Things have been going pretty well around here lately. So well, that I have not wanted to post about it for fear of bringing on the "blog jinx". When Genea is in a sort of "lull" period, she behaves very much like you would expect a child with her background, only triple it. I think the every day dysfunction we get is Attachment Disorder. The unending oddities, the incessant demands for attention, the inability to handle even a simple frustration. Here is a great example. Every time Genea and Teena go out with Daddy, Genea loses a mitten. Every. Single. Time. Not when she goes to school. Not when she is out with me. Not when she goes out to play. Just when she and Teena have their Daddy Day (Saturdays usually). She generally loses this mitten between the house and the car. Sometimes in the car. Never in the restaurant, or at the store or wherever else they go. Never loses a mitten where there is a chance it might actually remain lost. I mean, what is that?
What we have coming on though is, I think, the Bipolar Disorder. It is subtle when it starts, and mostly excusable things. Genea hit Teena. Ok, kids hit. Actually no. A typical 6 year old does not hit her sister with a bag of books unprovoked. With cause, maybe, not for no reason. She is lying. All kids lie, don't they? No, most 6 year olds do not pee small amounts in their underwear all day until they reek of urine and then lie, and continue lying even when confronted with wet underwear. Toe walking. A lot of kids toe- walk once in a while up until about the age of 2 or so. Her impulse control starts to weaken, and many 6 year olds struggle with impulse control this is true. For Genea, she struggles with the impulse to deliberately gag on her food or drink.
The Dead RAD Eyes come on more frequently and she avoids eye contact. Her pupils enlarge and stay dilated. The tone of her crying changes. It becomes more shrill, more strident and piercing, more agonizing and desperate. Talking in her sleep, whimpering and calling out in her sleep. All these things will all accelerate and escalate. She will start to try to binge on carbohydrates. I never know what to do about that. Should I try to limit her from the binges or does her body need it? I expect she will start sleeping more heavily and taking a nap during the day. I can try to prevent it but she will literally fall asleep sitting up with a crayon in her hand. She will start to instigate problems either by breaking rules directly in front of me and calling attention to it, or by constantly asking for what she can't have and using these things as her "excuse" to blow into the Wango Tango (do you think Ted knows I am using that?). I don't know what to do about that either. When her brain starts to convulse into a panic or fear response, I tend to ask her what is wrong- I mean, I tend to try to find out why she is upset. But if the chemicals in her brain are frying, then there is no "excuse" or reason or thing to hang her feelings on. So, what if I keep leading her to find a reason for her nervous and scared feelings and it turns into a phobia?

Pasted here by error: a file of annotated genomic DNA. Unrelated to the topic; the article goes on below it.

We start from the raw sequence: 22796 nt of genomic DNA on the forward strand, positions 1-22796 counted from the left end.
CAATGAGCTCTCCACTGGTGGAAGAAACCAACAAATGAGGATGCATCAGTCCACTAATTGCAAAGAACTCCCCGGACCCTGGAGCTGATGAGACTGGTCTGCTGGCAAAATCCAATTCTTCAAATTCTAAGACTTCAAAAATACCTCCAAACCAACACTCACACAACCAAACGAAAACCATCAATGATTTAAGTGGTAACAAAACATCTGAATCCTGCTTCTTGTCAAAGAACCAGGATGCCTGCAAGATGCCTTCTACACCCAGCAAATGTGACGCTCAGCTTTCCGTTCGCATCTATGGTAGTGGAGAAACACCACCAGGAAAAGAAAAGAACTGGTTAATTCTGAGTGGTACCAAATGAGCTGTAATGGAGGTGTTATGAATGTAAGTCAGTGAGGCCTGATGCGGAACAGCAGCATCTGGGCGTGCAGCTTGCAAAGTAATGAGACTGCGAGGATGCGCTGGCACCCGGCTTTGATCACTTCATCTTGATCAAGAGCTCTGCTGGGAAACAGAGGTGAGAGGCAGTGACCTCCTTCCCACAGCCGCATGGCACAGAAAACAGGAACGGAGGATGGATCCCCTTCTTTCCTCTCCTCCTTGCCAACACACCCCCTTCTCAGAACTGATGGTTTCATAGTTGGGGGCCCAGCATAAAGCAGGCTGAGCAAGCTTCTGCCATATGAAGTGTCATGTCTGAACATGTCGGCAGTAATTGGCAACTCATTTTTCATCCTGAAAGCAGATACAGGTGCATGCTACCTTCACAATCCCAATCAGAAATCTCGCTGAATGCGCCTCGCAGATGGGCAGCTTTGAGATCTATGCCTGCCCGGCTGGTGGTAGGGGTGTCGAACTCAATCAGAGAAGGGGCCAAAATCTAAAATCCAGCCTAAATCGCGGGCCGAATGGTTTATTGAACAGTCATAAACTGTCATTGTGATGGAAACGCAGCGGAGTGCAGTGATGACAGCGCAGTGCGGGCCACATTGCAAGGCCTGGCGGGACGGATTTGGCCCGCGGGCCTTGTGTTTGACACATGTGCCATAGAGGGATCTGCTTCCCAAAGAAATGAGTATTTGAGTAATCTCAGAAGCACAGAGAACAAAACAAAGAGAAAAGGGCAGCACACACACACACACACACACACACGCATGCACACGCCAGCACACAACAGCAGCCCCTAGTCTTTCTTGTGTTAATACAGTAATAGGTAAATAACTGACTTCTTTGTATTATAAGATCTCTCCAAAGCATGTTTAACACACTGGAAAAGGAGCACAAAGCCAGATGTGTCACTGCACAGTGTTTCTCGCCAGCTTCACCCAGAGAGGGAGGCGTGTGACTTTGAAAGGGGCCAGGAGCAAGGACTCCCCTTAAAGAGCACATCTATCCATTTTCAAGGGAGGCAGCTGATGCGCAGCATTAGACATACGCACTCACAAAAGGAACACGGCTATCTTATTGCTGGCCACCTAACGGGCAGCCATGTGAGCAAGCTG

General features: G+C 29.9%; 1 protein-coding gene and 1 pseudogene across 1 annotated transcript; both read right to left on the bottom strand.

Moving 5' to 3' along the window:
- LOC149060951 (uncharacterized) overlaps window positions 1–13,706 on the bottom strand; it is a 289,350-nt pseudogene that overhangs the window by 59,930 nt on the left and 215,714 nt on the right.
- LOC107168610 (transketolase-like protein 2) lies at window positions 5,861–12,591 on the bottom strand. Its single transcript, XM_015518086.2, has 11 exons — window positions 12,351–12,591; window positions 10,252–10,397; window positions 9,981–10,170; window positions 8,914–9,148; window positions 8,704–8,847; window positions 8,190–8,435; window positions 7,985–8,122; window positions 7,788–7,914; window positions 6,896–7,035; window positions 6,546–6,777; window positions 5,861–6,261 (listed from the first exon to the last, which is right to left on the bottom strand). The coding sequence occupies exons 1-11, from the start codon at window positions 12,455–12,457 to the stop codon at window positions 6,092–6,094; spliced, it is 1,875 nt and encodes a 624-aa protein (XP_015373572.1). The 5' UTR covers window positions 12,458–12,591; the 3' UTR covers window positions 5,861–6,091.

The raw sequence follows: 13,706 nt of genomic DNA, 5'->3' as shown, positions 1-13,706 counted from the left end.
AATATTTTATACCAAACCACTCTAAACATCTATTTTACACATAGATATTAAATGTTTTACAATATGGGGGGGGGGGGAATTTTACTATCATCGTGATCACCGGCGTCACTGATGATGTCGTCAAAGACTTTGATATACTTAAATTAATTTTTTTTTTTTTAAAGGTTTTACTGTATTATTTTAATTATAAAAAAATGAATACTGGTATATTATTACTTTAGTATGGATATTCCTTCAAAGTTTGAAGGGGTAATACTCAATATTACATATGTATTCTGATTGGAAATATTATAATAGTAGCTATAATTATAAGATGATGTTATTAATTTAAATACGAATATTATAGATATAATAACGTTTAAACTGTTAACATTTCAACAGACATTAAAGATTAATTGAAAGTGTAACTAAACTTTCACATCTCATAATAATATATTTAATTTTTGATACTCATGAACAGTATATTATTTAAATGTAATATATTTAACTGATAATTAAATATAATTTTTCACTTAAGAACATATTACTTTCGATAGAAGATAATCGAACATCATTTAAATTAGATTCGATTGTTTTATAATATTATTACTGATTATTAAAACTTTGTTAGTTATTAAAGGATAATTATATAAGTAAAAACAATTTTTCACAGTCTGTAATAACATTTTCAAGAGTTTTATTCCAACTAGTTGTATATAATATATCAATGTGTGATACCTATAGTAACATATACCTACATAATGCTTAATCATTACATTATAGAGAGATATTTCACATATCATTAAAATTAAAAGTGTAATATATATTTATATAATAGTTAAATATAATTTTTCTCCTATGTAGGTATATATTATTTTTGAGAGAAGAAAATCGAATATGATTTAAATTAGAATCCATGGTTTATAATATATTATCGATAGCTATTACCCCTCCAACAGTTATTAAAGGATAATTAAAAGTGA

I hate watching this come on. So far I have tried about 1000 different things to help her. So far I can help her delay the bottom and I can help make it not as bad, but I cannot prevent it and I cannot make it go away. So, we live through it. Again. And with good old winter break coming on (when ARE these children being educated I ask you???), we will be living through it 24 hours a day for 12 straight days.